East-West Seed helps small cultivation companies in Vietnam

The almost globally operating company East-West Seed has been known in Vietnam as Hai Mũi Tên Đỏ (HMTD), ever since it was introduced on the Vietnamese market in 1997. Right from the start focus has been on market-oriented improvement of seeds and an increased availability of this for local growers. 

East-West Seed is at the top of the Index of Access to Seeds Foundation, an independent non-profit organisation financed by the Dutch Ministries of Foreign Affairs and Economic Affairs and the Bill & Melinda Gates Foundation. The quote is thanks to the focus on small agricultural companies, the transfer of Dutch innovation and the participation in the public policy dialogue to make high-quality seeds available for small growers.

The Access to Seeds Index shows the importance of reaching small cultivation companies and local markets. East-West Seed is one of the few global companies that also has local seeds in its portfolio, and have cultivation programmes for these. Through training and a better availability of good seeds, East-West Seed helps small cultivation companies to increase their production.

Global food shortages
Feeding the growing global population is one of the most important challenges of our time. It is expected that nine billion people will live on this planet by 2050, six billion of which in cities. A consequence of this is that demand for food will increase by about 70 per cent. Small cultivation companies can contribute to meeting this growing demand for food.

In Vietnam, both food loss and food shortages are a problem. East-West Seed’s focus on small farms is therefore of importance, considering the large amount of food produced by small farms in Vietnam.

In the Vietnamese Mekong Delta, drought and salinisation have a large impact on the support of local growers. It’s therefore important to develop cultivation techniques and seeds that are more sustainable and resistant to the effects of climate change, such as a shorter production cycle or decreased water use.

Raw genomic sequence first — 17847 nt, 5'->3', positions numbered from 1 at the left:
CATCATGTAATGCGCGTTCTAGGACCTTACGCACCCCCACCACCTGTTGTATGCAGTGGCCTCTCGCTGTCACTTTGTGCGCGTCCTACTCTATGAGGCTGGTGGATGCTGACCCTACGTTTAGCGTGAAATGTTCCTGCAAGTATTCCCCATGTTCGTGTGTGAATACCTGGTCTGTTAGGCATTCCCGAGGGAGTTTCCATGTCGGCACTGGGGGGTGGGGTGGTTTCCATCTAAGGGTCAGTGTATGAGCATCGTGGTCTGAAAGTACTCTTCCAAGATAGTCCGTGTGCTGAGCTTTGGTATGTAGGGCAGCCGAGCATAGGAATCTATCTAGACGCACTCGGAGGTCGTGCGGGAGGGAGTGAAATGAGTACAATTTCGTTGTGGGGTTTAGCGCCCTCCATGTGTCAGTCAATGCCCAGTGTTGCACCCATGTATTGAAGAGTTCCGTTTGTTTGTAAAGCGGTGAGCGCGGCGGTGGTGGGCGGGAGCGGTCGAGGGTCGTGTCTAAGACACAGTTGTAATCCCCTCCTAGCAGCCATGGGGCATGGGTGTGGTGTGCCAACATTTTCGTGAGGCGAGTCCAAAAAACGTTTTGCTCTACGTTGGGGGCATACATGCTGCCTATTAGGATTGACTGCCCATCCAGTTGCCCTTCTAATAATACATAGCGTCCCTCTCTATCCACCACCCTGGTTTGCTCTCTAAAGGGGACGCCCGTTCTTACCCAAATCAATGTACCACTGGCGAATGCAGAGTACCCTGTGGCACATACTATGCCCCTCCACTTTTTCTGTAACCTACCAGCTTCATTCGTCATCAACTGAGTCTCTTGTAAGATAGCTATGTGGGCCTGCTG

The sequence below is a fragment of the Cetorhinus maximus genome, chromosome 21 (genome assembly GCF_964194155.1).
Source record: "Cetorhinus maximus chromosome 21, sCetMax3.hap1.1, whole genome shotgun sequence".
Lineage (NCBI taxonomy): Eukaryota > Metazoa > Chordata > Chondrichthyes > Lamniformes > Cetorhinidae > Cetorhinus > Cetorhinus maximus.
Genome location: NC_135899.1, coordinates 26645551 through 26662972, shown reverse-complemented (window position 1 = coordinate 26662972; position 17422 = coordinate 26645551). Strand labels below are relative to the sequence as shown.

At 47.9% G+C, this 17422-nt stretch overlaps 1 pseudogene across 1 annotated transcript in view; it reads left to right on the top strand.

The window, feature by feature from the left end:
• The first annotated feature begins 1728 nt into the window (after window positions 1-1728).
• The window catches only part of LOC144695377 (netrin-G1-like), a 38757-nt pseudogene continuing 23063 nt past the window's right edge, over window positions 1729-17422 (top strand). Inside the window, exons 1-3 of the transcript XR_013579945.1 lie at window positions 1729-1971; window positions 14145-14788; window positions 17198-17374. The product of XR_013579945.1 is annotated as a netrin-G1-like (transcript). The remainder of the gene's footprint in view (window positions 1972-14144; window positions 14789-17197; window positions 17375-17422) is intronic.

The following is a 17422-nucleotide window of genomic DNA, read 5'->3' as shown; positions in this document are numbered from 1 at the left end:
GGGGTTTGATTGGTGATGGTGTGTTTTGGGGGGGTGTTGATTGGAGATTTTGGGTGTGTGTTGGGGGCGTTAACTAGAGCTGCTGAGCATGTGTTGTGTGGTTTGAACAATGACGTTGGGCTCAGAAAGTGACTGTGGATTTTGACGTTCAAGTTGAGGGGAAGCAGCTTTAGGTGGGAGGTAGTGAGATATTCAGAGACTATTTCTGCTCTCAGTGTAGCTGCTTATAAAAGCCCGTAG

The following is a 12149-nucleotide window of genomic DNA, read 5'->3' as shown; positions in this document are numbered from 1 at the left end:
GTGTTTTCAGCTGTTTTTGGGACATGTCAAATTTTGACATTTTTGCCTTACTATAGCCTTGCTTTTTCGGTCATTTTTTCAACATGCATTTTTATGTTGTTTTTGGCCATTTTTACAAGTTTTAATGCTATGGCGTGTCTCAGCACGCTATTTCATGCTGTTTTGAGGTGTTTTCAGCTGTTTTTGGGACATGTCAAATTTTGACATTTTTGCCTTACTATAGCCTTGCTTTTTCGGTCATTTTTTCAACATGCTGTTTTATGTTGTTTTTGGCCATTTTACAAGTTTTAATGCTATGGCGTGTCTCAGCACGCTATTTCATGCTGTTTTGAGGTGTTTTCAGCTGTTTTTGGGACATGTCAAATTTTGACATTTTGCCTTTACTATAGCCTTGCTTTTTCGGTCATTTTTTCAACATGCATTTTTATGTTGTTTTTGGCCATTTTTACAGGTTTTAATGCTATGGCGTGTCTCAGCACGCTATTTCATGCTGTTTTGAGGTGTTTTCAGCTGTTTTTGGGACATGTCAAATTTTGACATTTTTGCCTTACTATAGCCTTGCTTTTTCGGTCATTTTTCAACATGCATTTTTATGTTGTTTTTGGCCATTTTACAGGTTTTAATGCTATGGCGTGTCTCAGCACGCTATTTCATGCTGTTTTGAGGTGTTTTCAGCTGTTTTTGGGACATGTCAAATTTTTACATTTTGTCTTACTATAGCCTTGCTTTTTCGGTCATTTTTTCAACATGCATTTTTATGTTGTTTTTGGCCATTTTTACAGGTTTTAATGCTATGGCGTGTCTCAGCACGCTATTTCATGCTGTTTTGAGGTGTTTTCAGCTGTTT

Small farms
South and Southeast Asia combined are the region with the largest number of small farms, but it’s also the area with the largest food shortage. Combined with the fact that 80 per cent of the farms are smaller than two hectares in Southeast Asia and that two-thirds of the food production in Vietnam is done by small farmers, it’s clear that much can be gained through improving cultivation techniques and training.

Similar small companies are also helped because East-West Seed participates in the dialogue that makes the seed market more available for small growers. One example of this is that East-West Seed is one of the few global companies that offer programmes focused on training female growers in Vietnam, among other countries – while about half of the small growers are female. 

Knowledge and innovation
East-West Seed organised the first ‘Seed Business 101’ course in Southeast Asia last year. Additionally, the first group graduated from the two-year Advanced Plant Breeding course that extends the knowledge of plant growers with topics such as genomics and bio-information sciences. The company also started a foundation with Knowledge Transfer as its main goal, to increase the knowledge and income of local growers. In 2016, this foundation said to have reached 43,126 small farms.

Recently, East-West Seed celebrated their 35-year anniversary by starting an agricultural-focused university scholarship programme, to educate the children of growers in the twelve countries in which the company is active. Vietnam is part of this.

Source: Agroberichten Buitenland

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